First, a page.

Cosmo Kramer, Elaine Benes, George Costanza 1398  Words | 4  Pages

  • Seinfeld Analysis

    Chronicles at the time and it was really a work in progress according to those who were there(Sauter, 2002). The characters were underdeveloped, the plot was all over the place and the network never expected positive feed back from the burn out slot. Kramer was named Kessler, and Elaine was not even invented yet. And as often happens in television history, there was no rhyme or reason for it to happen, but it did. The network had stumbled across a gold mine of success (Sauter, 2002). The critics...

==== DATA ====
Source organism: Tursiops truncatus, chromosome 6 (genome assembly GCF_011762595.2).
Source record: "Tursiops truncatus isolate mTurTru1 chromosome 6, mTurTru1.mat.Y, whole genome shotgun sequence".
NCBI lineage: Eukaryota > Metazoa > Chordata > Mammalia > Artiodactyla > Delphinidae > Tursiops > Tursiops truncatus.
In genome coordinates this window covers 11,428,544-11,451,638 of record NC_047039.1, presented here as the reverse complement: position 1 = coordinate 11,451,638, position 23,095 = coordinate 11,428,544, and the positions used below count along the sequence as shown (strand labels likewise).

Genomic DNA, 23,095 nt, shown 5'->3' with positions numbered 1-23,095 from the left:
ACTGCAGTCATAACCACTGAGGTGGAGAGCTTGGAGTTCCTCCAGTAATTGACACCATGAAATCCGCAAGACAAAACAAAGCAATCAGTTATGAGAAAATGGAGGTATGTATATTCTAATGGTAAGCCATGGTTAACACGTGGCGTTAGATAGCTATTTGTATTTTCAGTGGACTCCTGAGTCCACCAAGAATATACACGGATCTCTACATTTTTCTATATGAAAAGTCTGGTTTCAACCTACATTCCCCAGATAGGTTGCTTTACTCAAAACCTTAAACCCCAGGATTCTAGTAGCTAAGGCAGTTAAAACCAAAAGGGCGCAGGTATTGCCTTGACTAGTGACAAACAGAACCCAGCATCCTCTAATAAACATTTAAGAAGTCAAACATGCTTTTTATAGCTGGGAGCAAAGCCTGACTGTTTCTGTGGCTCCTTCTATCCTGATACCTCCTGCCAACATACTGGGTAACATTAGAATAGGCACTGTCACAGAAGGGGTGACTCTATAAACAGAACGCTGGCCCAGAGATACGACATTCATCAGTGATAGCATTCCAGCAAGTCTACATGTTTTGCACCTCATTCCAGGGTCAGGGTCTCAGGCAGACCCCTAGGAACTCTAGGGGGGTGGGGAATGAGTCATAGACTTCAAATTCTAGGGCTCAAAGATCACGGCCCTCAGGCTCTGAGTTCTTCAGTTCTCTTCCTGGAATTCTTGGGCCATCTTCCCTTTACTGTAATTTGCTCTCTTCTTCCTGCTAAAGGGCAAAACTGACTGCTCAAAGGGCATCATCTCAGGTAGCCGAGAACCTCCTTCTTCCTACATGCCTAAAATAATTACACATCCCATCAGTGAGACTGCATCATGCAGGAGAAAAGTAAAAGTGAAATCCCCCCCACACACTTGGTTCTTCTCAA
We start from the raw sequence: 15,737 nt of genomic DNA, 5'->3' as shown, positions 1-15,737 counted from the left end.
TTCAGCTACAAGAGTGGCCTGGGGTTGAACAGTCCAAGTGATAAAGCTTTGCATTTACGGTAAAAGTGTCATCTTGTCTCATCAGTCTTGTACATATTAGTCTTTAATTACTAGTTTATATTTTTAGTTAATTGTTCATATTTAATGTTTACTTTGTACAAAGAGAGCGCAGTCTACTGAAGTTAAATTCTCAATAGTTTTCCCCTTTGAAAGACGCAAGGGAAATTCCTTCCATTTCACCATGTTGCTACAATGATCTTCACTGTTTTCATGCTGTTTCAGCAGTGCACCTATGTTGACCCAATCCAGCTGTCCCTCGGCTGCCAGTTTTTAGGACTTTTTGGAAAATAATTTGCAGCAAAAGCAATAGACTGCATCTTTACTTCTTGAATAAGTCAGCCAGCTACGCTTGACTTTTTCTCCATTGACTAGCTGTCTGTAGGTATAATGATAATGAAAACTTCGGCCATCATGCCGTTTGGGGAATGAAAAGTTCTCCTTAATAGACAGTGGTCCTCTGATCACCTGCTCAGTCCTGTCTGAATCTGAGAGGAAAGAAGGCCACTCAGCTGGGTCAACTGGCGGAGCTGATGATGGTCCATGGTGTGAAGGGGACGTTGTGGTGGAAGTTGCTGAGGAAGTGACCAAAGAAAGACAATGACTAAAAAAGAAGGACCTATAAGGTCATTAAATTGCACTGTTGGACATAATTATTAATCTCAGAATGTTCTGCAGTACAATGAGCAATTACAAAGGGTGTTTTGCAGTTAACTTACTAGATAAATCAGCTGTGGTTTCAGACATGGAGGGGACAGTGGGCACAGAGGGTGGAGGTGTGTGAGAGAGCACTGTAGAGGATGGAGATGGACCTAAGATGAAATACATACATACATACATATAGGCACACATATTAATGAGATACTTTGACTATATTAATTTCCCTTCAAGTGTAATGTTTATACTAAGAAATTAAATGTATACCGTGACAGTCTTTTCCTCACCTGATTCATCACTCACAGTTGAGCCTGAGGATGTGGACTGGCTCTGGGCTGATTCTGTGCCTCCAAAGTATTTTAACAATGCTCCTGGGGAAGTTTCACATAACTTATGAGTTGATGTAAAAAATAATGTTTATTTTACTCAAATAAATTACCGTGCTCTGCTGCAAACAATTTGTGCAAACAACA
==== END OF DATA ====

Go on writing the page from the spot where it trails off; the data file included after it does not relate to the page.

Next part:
Cosmo Kramer, Elaine Benes, George Costanza 2540  Words | 7  Pages

  • Puritans and Witches - Natural Enemies

    of witchcraft is proof that they themselves were strong believers in witchcraft. Much of the information the Puritans had about witchcraft came from a book published in 1490. Malleus Maleficarum (translated to "The Hammer of Witches"), by Heinrich Kramer and James Sprenger, and it was used by members of the court in the prosecution of witches during the 17th century. These authors described witches who could fly on broomsticks, change into animals, and kill or wither a person at a glance. These witches...

    Christian terms, Christian views on magic, Heinrich Kramer 1240  Words | 3  Pages

  • Not Anything